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  5. "Hij is een jongen."

"Hij is een jongen."

Translation:He is a boy.

July 17, 2014



Haha can't stop writing hej instead of hij :)


I don't know German OR Norwegian, but Dutch seems like those two mixed together, kind of.


I think it is mix of german norwegian and english also they are from the same language group so you know


Dutch is actually a mix of German and English


If you are saying that dutch actually came into existence as a blend from both you are incorrect.

If you mean as far as resemblance dutch is in between english and German then you are correct.

English actually evolved from north Sea germanic dialects (or ingvaeonic) which was spoken along the coast of the Netherlands Germany an Denmark. And brought to britain around 500 AD. (So it is the youngest of them all it nearly completely pushed out the language(s) originally spoken in britain )

After that it was influenced by old Norse and old Normandic. But still the closest resembling to modern English is Frisian (spoken in the province of friesland. It has official language status)


is the vowel cluster ij always pronounced as /ei/ in Dutch?


6 years late but here I am: Very often yes

however in adjectives that end in -lijk, you pronounce 'ij' the same way as 'e' in 'jongen' (very close to 'a' in 'about' in English)

source: I'm a native speaker


Language potato said exactly what I wanted to add. Words ending in
-lijk (often for words which in English end in -ly eventually eindelijk, wetenschappelijk scientifically etc) are pronounced with a schwa ə


Is "hij" pronounced like the english "hey"?


The Dutch ij sound doesn't exist in English, it is somewhat similar to English hey, but not the same.


Hij really doesn't sound like hey. So you shouldn't give people that are learning the language that idea. The suggested hi below is much closer. (I kept thinking about the first sound in high myself but was still trying to think if I can come up with something that is an exact match, haven't found anything closer yet. Rememember though the h in hij is harder than the one in English hi)


It sounds like the ei in Freiheit in German, so that is (I think) equivalent to the i in Hi in english. If I am wrong pls correct me instead of leaving thumbs down.


I looked it up on Wikipedia and I think it's pronounced like the e in "pet" plus the i in "sheep" but shorter. IPA /ɛi/


Why "een" is pronounced "un"?


Because it doesn't have any é's in it.


I was wondering the same. Thanks


I keep writing the german ist because it sound like the computer voice is adding a T at the end of the word. and I took some german classes in college. :]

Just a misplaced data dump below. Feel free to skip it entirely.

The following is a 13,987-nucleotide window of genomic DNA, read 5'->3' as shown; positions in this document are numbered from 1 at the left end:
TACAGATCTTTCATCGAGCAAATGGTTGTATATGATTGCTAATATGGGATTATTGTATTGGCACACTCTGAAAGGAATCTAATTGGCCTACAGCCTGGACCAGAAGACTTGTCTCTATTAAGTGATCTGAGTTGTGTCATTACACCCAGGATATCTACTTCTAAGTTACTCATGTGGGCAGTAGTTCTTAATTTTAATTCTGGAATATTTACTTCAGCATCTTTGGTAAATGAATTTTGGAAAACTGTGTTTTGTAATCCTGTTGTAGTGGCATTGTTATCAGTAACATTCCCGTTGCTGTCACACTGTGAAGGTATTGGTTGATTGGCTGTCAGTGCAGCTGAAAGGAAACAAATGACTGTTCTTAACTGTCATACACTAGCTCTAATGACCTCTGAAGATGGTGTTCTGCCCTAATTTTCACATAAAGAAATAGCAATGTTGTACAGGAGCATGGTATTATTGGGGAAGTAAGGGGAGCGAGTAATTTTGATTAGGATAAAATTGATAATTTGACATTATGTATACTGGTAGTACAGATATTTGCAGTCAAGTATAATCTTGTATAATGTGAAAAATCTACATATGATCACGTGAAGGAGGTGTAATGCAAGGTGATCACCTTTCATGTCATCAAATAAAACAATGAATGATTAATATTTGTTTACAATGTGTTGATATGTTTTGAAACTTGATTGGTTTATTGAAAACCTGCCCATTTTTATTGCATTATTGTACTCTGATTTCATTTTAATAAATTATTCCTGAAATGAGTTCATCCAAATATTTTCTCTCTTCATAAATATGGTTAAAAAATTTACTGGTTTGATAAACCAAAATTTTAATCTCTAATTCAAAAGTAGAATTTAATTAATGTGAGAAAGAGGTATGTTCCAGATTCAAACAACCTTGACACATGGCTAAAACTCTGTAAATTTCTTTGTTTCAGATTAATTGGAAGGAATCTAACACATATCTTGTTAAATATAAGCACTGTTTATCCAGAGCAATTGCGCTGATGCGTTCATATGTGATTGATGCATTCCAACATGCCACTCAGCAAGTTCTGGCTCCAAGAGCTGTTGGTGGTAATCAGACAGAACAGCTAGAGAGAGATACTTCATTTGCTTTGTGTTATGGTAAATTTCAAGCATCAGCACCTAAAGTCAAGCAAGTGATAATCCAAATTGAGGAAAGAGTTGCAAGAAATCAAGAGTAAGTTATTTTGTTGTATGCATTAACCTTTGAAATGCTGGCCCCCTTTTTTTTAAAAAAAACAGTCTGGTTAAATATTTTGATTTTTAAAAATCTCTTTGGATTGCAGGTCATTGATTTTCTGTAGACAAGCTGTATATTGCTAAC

Why is it wrong to say it is a boy?????

  • It is a boy - Het is een jongen

However the sentence is hij is een jongen.


"He id a boy" T-T


I got it right but the program says i didn't!


i know exactly how that feels


When do you use he/ze and when do you use hij/zij?


Why in the previous lesson "She's a girl" was translated to "ze is een meisje" and now "he's a boy" to "hij is een jongen"? I mean, why ZE didn't become ZIJ such as HE became HIJ?


There is no unemphasized version of hij. Like zij turned to ze and wij turned to we, hij didn't turn to he. (There is an 'ie though but that is like saying where are ya instead of where are you.)


So good learning a other langege


Ohh yeah sooo good


'Hij' looks like 'zij'. Is it also used to indicate emphasis?


No, hij doesn't really have an emphasized/unemphasized form, at least in writing. In speaking we often end up saying ie when there's no emphasis, but this isn't really an official thing, as far as I know - it has more to do with the speed at which we speak!


hey i need little help


hey new here


Why does "jongen" sound like "human" to me? Or am i hearing it all wrong?


Because human phonetically is something more like youmun. So the only thing that doesn't really match up is ng instead of m. I understand how you thought of this word (though at first I thought what on earth?? But then I started saying han several times out loud and yea i can see it)


When do you use hij instead of he?


Jongen ... i hear it like youngin, young meaning child.... so confusing haha


The picture shows a man ! but the sentence means a boy !


Be prepared to seeing a bear telling you he is an apple.. !

(You ll remember this comment when you are further along in the course, trust me ;) )


I really like this level and this language


The english is good to me

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